Marc Dadigan/California WatchA Bay Area group of Aztec dancers performs at the Coonrod ceremony, an annual ritual that maintains the Winnemem Wintu tribe’s spiritual connection to the Chinook salmon that once swam in the McCloud River.
For nearly 70 years, the McCloud River in Northern California has been bereft of the Chinook salmon spawning runs for which it was once known. But for a few hours this summer, the Winnemem Wintu tribe revived the river’s memory of the lost, sacred fish.
“We Winnemem are a salmon people, but because of the Shasta Dam, the salmon can’t swim this river anymore,” tribal member Rick Wilson told about 100 Winnemem and supporters at the river's falls. “So we have to do it for them.”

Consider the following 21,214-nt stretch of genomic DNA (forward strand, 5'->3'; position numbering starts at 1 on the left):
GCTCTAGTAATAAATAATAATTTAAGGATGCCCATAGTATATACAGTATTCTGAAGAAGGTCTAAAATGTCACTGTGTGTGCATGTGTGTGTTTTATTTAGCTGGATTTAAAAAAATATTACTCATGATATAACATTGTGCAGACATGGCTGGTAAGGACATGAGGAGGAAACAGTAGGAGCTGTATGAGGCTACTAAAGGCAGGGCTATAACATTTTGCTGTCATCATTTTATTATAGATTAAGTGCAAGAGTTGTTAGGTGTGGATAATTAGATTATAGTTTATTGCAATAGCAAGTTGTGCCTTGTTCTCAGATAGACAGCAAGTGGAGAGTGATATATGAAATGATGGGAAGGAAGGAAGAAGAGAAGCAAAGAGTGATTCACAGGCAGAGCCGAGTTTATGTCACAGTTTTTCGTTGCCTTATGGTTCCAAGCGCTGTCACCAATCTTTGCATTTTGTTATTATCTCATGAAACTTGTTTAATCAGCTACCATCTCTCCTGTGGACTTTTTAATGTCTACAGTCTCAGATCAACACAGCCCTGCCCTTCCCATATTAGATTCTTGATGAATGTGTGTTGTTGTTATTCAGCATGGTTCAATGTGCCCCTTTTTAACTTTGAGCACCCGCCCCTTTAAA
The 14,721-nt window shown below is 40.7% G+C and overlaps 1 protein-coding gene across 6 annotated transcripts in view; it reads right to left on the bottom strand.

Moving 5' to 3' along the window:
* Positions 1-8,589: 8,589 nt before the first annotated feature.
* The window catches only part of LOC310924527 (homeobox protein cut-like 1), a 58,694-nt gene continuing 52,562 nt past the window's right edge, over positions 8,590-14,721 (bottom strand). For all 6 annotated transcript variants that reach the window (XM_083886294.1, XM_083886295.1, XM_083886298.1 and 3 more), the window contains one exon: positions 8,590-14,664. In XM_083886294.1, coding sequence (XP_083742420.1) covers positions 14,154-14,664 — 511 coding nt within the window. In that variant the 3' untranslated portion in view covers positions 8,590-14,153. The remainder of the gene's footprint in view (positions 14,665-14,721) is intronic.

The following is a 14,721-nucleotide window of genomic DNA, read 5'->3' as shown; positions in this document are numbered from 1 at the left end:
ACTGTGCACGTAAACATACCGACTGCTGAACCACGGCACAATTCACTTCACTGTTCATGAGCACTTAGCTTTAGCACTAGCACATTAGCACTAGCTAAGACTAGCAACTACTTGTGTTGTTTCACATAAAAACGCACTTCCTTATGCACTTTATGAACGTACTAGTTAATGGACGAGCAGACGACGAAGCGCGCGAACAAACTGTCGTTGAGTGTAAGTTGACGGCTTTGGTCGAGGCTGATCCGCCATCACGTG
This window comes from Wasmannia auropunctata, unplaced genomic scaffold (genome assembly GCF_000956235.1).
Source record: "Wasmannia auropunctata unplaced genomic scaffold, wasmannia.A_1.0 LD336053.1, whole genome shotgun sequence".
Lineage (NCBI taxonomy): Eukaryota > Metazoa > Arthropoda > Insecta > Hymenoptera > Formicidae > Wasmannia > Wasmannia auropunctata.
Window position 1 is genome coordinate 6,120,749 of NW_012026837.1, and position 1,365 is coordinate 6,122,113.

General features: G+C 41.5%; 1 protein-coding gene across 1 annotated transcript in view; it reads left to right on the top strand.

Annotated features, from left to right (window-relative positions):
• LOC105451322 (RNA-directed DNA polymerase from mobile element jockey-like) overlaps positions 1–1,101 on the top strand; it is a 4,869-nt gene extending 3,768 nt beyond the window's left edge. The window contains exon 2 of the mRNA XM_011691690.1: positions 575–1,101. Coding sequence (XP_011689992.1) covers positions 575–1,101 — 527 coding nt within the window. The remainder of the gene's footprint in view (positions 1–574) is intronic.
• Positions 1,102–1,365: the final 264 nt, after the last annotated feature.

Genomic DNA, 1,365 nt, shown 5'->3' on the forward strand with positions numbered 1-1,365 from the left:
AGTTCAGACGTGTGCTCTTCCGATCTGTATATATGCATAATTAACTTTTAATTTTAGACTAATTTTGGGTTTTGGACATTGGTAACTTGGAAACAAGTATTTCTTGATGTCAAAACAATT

Following the path the fish once took up the McCloud’s glacial waters, the ersatz salmon plunged from the rounded cliffs of the river’s Lower Falls, swam under the feathery cascade of the 50-foot Middle Falls, then at the Upper Falls dove into a chilly former spawning pool and fetched a stone from the bottom, just as salmon upturn the gravel to lay their roe.
The spiritual rite, part of the annual Coonrod ceremony, is meant to maintain the Winnemem's connection to their lost salmon. But the traditional, federally unrecognized tribe of 123 plans to one day swim the falls with its salmon by importing them back to the McCloud from an unlikely way station – New Zealand.
“When our people first came into the world, it was salmon who gave us their voice, and we promised to always speak for them in return,” said spiritual leader and traditional chief Caleen Sisk-Franco. “But now, we might have to learn to speak with a Kiwi accent.”